Join us at California Pizza Kitchen for a flavorful FUNdraising event!
Just bring in this flyer, present it to your server, and 20% of your check will be donated to Durham Habitat. Purchases include dine-in, take-out, catering and all beverages.
Durham Habitat recently kicked off a new Stewards Fund Challenge Grant: a $200,000 one-to-one challenge to support the acquisition of future Habitat home sites in Durham’s inner city neighborhoods.
"One of our biggest obstacles to serving more Durham families is land," said Blake Strayhorn, Durham Habitat's executive director. "If we had more land, we could serve more families."
The Stewards Fund's goal is to raise $200,000 in either new gifts, increased donations by current donors, or gifts from those who have not given in the last twelve months. Donations made between Nov 20, 2013 - May 31, 2014 will be matched dollar-for-dollar if the challenge goal is met.
Durham Habitat has identified more than 100 properties - vacant lots or boarded up houses in Durham’s inner city neighborhoods - which are considered suitable for future Habitat homes.
"Habitat transforms the lives of the Habitat homeowner families and helps revitalize the neighborhood," says Strayhorn, who cited the Building Community video as evidence of the organization's impact. "Please consider making a gift today!"
How to donate:
- Send a check to Durham Habitat at 215 North Church Street Durham, NC 27701. On the memo line write Stewards Fund Land Challenge.
- On-line. In the notes section, please write Stewards Fund Land Challenge.
- Call or email Roxanne Hall Little or 919-698-3910 for more information
- Call or email Blake Strayhorn or 919-219-4343 for more information
HABITAT HOLIDAY CARDS
Not enough hours to do your holiday cards? Want to help families in need? Habitat is here to help! Let us be your holiday elves.
For a donation of $10 per card, Habitat will personalize, address and send this original card designed by Durham-raised folk artist Sam Ezzel. Sam captures the beauty of the Rufus family's rehabbed Habitat home which was completed in January 2013.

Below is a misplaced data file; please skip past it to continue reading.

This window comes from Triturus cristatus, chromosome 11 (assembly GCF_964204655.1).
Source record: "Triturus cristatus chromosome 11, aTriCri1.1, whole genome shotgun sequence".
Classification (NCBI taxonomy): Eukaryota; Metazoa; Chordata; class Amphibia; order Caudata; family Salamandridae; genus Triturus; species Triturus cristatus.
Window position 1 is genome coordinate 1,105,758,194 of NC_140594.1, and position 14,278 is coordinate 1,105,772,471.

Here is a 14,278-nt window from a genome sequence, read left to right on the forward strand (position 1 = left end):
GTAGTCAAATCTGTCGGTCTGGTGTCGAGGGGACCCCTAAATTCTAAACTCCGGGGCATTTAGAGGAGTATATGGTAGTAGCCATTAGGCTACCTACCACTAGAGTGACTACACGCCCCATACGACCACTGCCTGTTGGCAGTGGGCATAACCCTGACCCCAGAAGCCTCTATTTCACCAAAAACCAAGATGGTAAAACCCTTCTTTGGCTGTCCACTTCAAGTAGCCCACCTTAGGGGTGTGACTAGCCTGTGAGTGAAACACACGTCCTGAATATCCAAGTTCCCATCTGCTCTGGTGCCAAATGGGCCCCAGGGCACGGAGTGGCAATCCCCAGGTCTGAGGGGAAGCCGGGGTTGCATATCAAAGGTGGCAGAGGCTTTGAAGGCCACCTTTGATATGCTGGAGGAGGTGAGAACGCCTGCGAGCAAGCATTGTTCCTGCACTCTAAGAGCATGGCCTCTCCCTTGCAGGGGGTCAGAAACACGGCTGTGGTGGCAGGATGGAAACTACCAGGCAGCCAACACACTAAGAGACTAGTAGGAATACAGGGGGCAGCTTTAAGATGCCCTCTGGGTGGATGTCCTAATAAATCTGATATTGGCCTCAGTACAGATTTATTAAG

Click here for the order form.
HOLIDAY TOOLS: THE GIFT THAT KEEPS ON GIVING
Currently we have six homes under construction and three or more critical home repairs taking place each month. With so many active construction and repair sites, tools and supplies are scarce. A tool for Habitat is a gift that keeps on giving!
Consider donating a new or gently used tool to Habitat! Click here for Habitat's tool wish list. Tools can be delivered to the Habitat office, located at 215 N. Church Street in downtown Durham. Contact David to set up a delivery.
We're proud to be one of 28 area non-profits selected for the Triangle's first ever Give!Guide. The Give!Guide’s mission is to motivate giving from all people and from all corners, but especially from locals ages 18-35.
We're already off to a great start thanks to The Happy Tooth, who will match our first $2,500 in donations. Consider supporting Durham Habitat through the Give!Guide on BIG Giving Days to be entered to win big prizes.
THE GIVING TREE
Join us at The Giving Tree located in the center court of The Streets at Southpoint (by Santa). We'll be sharing Habitat information and providing the opportunity for mall patrons to make Habitat donations this Holiday season.
Volunteers are needed to staff the Giving Tree table Friday, Nov. 29 thru Sunday, Jan. 5 during all mall hours. Sign up multiple times for as many hours on as many days as you are able. This is a great volunteer opportunity for groups and children of all ages. Click here to sign up for shifts or contact Rebecca with questions.
BREW UP A SPECIAL HOLIDAY BLEND
Joe Van Gogh is teaming up with Habitat again this year to offer Home for the Holidays, a special organic holiday coffee blend. A percentage of sales per bag is donated to Durham Habitat.
Visit Whole Foods in Durham, local Joe Van Gogh coffee shops, or go online to purchase yours today
I wanted to get the low-down on the deconstruction industry, so I tagged along with Christian Pikaart for a day. Christian runs Habitat for Humanity of Durham County’s deconstruction program. He was working at a house in Chapel Hill, removing hard wood flooring, cabinets, doors, and a few other items that he thought would sell well at Habitat’s ReStore.
He gave me a crowbar and hammer and showed me how to use the tools to pop the floor boards up without breaking them. It takes a little finesse since flooring is tongue-and-groove, and people don’t usually build things to be un-built.
Along with five or six volunteers, I spent the day prying up the flooring and tossing it into a pile. Christian told me he would have the next crew take out the nails and bundle the flooring for sale at Habitat’s ReStore.
Deconstruction isn’t the default option, yet. Surprisingly, earning tax credits, reducing expenses on tipping fees, and saving perfectly useful materials isn’t something people think about when they remodel or demolish a house. The construction industry is still dominated by the idea that old building materials can only be trash.
When he isn’t salvaging materials, Christian is trying to drum up more business: he calls contractors, speaks at industry association meetings, and tries to spread the word on deconstruction. Since salvage is an idea that’s always been around, you would think more people would be on board, already.